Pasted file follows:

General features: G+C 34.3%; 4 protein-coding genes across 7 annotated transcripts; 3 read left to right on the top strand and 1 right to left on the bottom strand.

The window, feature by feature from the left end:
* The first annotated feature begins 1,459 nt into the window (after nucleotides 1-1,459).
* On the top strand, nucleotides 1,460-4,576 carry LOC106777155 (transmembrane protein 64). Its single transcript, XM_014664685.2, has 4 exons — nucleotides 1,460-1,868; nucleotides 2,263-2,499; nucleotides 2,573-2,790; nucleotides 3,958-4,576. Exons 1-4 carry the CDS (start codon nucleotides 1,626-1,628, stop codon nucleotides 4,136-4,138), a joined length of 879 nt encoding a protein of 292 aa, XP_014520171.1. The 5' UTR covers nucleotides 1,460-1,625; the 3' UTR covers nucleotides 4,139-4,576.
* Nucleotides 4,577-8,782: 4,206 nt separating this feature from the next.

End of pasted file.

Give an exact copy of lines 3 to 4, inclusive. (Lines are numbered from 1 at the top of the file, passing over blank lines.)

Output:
* The first annotated feature begins 1,459 nt into the window (after nucleotides 1-1,459).
* On the top strand, nucleotides 1,460-4,576 carry LOC106777155 (transmembrane protein 64). Its single transcript, XM_014664685.2, has 4 exons — nucleotides 1,460-1,868; nucleotides 2,263-2,499; nucleotides 2,573-2,790; nucleotides 3,958-4,576. Exons 1-4 carry the CDS (start codon nucleotides 1,626-1,628, stop codon nucleotides 4,136-4,138), a joined length of 879 nt encoding a protein of 292 aa, XP_014520171.1. The 5' UTR covers nucleotides 1,460-1,625; the 3' UTR covers nucleotides 4,139-4,576.